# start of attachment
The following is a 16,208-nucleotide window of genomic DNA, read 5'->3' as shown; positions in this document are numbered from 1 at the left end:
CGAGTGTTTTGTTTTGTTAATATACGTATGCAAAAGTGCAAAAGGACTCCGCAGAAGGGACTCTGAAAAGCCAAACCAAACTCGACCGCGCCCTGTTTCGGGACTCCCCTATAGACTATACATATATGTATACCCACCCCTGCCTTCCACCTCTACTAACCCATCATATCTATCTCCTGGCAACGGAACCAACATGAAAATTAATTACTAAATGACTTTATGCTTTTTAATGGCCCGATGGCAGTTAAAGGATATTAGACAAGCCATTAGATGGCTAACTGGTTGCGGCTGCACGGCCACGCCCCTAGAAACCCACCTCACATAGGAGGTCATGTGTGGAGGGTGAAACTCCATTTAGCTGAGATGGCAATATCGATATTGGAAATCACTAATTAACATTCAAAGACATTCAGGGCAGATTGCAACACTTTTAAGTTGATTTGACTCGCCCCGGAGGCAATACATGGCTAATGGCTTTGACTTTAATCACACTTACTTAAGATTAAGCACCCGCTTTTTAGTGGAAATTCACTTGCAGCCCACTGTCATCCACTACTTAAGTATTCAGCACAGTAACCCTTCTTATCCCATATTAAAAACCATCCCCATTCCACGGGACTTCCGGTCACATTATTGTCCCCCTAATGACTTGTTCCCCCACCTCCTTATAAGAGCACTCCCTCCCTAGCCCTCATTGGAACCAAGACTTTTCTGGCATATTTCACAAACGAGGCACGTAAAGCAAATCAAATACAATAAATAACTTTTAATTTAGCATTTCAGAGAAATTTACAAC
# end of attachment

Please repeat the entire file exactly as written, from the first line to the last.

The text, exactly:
The following is a 16,208-nucleotide window of genomic DNA, read 5'->3' as shown; positions in this document are numbered from 1 at the left end:
CGAGTGTTTTGTTTTGTTAATATACGTATGCAAAAGTGCAAAAGGACTCCGCAGAAGGGACTCTGAAAAGCCAAACCAAACTCGACCGCGCCCTGTTTCGGGACTCCCCTATAGACTATACATATATGTATACCCACCCCTGCCTTCCACCTCTACTAACCCATCATATCTATCTCCTGGCAACGGAACCAACATGAAAATTAATTACTAAATGACTTTATGCTTTTTAATGGCCCGATGGCAGTTAAAGGATATTAGACAAGCCATTAGATGGCTAACTGGTTGCGGCTGCACGGCCACGCCCCTAGAAACCCACCTCACATAGGAGGTCATGTGTGGAGGGTGAAACTCCATTTAGCTGAGATGGCAATATCGATATTGGAAATCACTAATTAACATTCAAAGACATTCAGGGCAGATTGCAACACTTTTAAGTTGATTTGACTCGCCCCGGAGGCAATACATGGCTAATGGCTTTGACTTTAATCACACTTACTTAAGATTAAGCACCCGCTTTTTAGTGGAAATTCACTTGCAGCCCACTGTCATCCACTACTTAAGTATTCAGCACAGTAACCCTTCTTATCCCATATTAAAAACCATCCCCATTCCACGGGACTTCCGGTCACATTATTGTCCCCCTAATGACTTGTTCCCCCACCTCCTTATAAGAGCACTCCCTCCCTAGCCCTCATTGGAACCAAGACTTTTCTGGCATATTTCACAAACGAGGCACGTAAAGCAAATCAAATACAATAAATAACTTTTAATTTAGCATTTCAGAGAAATTTACAAC